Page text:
How to combat winter depression and increase your serotonin
Winter depression, also known as seasonal affective disorder (SAD), affects around 2 million people in the UK. The lack of sunlight in winter causes a decrease in serotonin levels, the hormone that makes us feel happy. People with SAD can combat their depressive symptoms by following techniques that increase your serotonin.
The winter months can be a real struggle for people with 'winter depression' otherwise known as seasonal affective disorder (SAD). While the lack of sunlight can get all of us down from time to time, those with SAD experience symptoms of depression in a recurrent seasonal pattern. For most, this aligns with the shortest days in mid-winter over December, January and February. However, early symptoms often start between September and November and don't lift entirely until March or April.
It therefore follows that there are more cases of SAD in places that are farthest north of the equator where there is less sunlight. In the UK, it affects around 2 million people each year, and is four times more common in women than in men.
How is SAD affected by winter and serotonin levels?
In winter, as the days grow shorter and our exposure to sunlight decreases, our bodies produce less vitamin D. This vitamin is thought to play an important role in the activity of the hormone serotonin, a neurotransmitter which is responsible for balancing our mood.
While this physiological change happens in all of us, studies have found that people with SAD are more likely to have insufficient levels of vitamin D. Healthcare professionals also believe that those with SAD have more difficulty regulating serotonin.
One study has also suggested that people experiencing SAD have 5% more SERT, a protein that "leads to lower serotonin activity, thus causing depression."
As well as a decrease in serotonin, winter also triggers an increase in the hormone melatonin which makes us feel sleepier. The changes in these hormones disrupt our internal body clock (also known as circadian rhythms) which responds to the daily light-to-dark changes.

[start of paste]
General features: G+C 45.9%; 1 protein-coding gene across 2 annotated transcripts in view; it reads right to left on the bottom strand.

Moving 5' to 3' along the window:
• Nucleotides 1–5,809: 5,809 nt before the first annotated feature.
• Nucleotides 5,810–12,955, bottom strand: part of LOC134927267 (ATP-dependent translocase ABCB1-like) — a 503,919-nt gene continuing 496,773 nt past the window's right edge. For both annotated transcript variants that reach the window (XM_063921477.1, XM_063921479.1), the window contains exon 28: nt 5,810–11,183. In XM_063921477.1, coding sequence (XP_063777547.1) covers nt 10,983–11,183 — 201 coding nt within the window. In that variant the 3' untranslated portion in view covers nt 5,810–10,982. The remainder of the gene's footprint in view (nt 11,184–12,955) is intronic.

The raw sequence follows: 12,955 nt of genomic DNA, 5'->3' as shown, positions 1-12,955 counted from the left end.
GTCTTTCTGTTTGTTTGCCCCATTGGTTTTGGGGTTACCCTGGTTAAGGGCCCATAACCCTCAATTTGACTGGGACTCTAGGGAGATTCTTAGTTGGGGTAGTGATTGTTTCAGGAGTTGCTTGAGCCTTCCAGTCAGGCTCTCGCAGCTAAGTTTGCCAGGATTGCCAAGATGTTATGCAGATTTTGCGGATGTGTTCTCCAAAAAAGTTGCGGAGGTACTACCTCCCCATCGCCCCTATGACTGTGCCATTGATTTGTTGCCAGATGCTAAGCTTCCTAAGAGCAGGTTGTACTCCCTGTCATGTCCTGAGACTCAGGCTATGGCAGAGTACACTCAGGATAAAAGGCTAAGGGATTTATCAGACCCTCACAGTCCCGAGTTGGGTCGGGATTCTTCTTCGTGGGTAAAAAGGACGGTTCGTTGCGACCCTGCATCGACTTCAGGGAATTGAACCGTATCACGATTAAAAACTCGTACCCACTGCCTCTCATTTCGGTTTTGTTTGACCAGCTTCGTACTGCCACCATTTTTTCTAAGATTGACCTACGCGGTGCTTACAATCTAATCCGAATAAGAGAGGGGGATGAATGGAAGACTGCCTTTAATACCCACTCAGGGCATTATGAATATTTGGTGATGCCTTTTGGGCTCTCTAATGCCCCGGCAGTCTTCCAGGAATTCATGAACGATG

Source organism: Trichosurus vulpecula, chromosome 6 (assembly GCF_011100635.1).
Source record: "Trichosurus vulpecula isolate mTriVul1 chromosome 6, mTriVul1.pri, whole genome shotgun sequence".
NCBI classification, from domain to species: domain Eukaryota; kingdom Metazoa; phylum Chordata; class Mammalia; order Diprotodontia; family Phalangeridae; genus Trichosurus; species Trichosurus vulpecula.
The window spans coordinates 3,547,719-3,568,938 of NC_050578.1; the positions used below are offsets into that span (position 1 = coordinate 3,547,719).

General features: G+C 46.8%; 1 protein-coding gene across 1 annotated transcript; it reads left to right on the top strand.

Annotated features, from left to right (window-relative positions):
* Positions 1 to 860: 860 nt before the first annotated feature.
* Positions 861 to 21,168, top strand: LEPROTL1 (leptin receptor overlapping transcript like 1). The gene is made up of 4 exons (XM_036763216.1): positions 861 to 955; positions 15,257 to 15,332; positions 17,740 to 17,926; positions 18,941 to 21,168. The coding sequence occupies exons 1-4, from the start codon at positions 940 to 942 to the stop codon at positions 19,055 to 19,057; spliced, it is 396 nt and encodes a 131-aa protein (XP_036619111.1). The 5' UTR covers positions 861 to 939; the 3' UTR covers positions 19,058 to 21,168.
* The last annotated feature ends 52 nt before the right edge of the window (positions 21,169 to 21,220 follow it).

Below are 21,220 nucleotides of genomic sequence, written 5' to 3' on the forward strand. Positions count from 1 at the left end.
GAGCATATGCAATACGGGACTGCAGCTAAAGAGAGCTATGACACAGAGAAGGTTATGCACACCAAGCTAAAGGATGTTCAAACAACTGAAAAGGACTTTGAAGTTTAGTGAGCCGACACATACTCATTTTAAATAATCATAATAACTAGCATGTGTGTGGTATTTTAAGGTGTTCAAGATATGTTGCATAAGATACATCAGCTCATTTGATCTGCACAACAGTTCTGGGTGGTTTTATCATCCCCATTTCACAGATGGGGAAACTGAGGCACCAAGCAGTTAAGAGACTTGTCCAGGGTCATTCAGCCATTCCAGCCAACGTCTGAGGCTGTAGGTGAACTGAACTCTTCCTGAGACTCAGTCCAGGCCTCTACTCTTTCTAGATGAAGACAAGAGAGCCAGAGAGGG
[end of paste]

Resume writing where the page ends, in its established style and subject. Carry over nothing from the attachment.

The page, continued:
We may all feel this effect to some extent as we move to shorter, darker days in winter. However, research suggests that for people with SAD it is more difficult to adjust, as their body's signal, responsible for seasonal change, is timed differently.
Seasonal affective disorder symptoms
Seasonal affective disorder is a form of depression, and so the symptoms centre on low mood and low energy. The following could all be signs of SAD:
- A persistently low mood (sadness, irritability, despair, guilt, worthlessness).
- Feeling anxious or stressed.
- No pleasure or interest in normal activities.
- A low self-esteem.
- Frequent crying.
- A reduced sex drive.
- Not wanting to socialise.
- Feeling constantly tired or lacking in energy.
- Over-sleeping (difficulty sleeping is much less common in SAD compared to other forms of depression).
- Craving carbohydrates which can lead to weight gain.
- Difficulty concentrating.
- Suicidal thoughts.
A small percentage of people will experience these symptoms in periods, and feel happy, energetic and much more sociable the rest of the time.
How to increase serotonin levels when you feel depressed in winter
According to Sir Cary Cooper, professor of organisational psychology and health, by incorporating certain lifestyle adjustments we can increase our serotonin levels in order to improve our mood and combat the symptoms of winter depression.